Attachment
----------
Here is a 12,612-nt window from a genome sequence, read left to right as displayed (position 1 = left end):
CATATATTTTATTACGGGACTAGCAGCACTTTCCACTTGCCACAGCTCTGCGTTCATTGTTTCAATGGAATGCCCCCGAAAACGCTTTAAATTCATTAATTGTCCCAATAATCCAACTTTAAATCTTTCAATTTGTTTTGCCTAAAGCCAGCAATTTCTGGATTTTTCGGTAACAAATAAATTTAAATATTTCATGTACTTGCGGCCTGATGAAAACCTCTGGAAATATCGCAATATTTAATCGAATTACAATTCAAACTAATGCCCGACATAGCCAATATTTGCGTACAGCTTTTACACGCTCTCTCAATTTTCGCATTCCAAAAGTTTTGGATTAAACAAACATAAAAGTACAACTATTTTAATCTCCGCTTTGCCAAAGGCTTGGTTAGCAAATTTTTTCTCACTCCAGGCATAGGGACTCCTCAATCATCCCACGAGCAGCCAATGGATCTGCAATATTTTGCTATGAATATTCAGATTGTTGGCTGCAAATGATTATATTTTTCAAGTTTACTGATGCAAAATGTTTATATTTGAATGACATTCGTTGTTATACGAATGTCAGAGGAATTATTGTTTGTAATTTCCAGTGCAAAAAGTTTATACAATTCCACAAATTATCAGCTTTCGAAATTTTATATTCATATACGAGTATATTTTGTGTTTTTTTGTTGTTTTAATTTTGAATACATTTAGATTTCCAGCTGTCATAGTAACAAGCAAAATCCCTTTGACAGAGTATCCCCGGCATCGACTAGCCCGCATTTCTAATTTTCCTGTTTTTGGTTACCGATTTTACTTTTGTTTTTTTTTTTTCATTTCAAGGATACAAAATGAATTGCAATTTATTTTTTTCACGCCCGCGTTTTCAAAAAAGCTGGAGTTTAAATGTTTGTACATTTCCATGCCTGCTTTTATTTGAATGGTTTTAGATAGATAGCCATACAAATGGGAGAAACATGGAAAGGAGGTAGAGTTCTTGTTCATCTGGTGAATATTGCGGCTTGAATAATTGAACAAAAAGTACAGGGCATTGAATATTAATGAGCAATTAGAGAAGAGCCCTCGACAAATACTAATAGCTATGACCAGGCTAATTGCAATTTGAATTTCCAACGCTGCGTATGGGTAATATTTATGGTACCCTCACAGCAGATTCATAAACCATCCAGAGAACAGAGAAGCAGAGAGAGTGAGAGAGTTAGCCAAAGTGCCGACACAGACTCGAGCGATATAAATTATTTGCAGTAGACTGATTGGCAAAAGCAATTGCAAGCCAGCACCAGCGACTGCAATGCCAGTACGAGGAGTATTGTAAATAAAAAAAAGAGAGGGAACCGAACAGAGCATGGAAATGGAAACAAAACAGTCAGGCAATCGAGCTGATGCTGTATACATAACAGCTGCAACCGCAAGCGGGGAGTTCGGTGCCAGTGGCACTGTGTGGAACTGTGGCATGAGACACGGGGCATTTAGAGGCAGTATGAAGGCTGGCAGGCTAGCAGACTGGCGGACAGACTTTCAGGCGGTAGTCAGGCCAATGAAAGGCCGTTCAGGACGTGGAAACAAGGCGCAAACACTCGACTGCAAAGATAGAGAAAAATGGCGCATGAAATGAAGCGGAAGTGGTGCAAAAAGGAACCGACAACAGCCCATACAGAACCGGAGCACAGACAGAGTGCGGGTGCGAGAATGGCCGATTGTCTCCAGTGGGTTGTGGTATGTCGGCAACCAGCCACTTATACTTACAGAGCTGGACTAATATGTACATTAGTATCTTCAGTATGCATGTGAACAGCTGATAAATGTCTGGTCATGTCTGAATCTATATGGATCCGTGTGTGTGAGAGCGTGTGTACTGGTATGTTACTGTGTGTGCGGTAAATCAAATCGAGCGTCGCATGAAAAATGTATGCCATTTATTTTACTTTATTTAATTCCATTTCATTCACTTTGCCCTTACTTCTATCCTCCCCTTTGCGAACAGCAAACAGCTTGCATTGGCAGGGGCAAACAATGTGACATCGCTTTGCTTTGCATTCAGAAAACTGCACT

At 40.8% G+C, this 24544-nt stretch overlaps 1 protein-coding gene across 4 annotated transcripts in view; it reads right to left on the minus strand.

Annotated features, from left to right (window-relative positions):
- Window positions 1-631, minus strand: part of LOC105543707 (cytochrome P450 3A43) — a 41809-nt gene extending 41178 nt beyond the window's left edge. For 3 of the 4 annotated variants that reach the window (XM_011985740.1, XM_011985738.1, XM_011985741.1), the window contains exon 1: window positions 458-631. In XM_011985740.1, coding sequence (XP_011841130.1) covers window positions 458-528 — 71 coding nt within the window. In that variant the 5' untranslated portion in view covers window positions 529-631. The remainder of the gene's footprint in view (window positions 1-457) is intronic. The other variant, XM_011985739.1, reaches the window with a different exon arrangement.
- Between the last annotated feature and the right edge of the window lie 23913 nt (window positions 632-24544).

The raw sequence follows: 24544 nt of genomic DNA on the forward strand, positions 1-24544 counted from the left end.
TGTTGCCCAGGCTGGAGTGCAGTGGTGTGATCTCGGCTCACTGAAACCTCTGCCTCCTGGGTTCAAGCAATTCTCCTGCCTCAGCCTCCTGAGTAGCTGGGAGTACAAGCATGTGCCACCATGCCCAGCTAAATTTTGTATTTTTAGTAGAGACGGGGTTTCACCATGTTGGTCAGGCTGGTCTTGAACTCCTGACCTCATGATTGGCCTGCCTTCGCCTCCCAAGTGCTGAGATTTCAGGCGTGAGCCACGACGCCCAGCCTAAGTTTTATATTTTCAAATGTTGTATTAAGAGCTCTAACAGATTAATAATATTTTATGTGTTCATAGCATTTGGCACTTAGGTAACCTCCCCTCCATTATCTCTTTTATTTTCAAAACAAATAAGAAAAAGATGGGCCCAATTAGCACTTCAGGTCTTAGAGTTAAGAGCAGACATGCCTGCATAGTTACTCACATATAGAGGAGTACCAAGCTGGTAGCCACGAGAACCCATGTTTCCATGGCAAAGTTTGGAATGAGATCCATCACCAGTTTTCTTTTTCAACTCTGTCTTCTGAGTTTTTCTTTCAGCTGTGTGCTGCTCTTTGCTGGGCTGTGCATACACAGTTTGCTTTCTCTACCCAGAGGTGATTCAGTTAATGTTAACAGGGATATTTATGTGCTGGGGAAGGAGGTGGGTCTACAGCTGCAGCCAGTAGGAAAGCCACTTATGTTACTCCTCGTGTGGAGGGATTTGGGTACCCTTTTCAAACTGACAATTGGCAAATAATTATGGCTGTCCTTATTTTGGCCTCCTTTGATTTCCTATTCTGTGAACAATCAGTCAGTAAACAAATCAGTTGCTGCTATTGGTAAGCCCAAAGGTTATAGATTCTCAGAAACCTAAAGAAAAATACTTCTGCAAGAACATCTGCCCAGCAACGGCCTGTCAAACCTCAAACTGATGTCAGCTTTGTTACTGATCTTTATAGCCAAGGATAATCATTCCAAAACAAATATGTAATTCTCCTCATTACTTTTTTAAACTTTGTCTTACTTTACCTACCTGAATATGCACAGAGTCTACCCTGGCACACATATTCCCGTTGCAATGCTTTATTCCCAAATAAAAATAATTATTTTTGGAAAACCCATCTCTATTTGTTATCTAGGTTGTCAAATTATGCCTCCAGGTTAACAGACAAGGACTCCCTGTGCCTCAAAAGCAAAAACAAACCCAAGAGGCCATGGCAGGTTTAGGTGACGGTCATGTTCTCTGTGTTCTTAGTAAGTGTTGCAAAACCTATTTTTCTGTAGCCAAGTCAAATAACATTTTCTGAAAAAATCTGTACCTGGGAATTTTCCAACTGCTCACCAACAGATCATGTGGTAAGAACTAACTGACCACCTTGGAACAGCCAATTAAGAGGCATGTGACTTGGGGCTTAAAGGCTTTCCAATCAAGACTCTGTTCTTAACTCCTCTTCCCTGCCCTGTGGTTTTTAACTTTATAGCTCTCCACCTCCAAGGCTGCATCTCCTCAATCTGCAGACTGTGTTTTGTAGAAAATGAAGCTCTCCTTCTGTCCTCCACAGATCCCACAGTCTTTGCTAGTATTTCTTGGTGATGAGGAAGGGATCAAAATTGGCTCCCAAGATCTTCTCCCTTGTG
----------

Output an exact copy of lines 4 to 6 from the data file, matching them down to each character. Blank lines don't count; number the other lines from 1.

Annotated features, from left to right (window-relative positions):
- Window positions 1-631, minus strand: part of LOC105543707 (cytochrome P450 3A43) — a 41809-nt gene extending 41178 nt beyond the window's left edge. For 3 of the 4 annotated variants that reach the window (XM_011985740.1, XM_011985738.1, XM_011985741.1), the window contains exon 1: window positions 458-631. In XM_011985740.1, coding sequence (XP_011841130.1) covers window positions 458-528 — 71 coding nt within the window. In that variant the 5' untranslated portion in view covers window positions 529-631. The remainder of the gene's footprint in view (window positions 1-457) is intronic. The other variant, XM_011985739.1, reaches the window with a different exon arrangement.
- Between the last annotated feature and the right edge of the window lie 23913 nt (window positions 632-24544).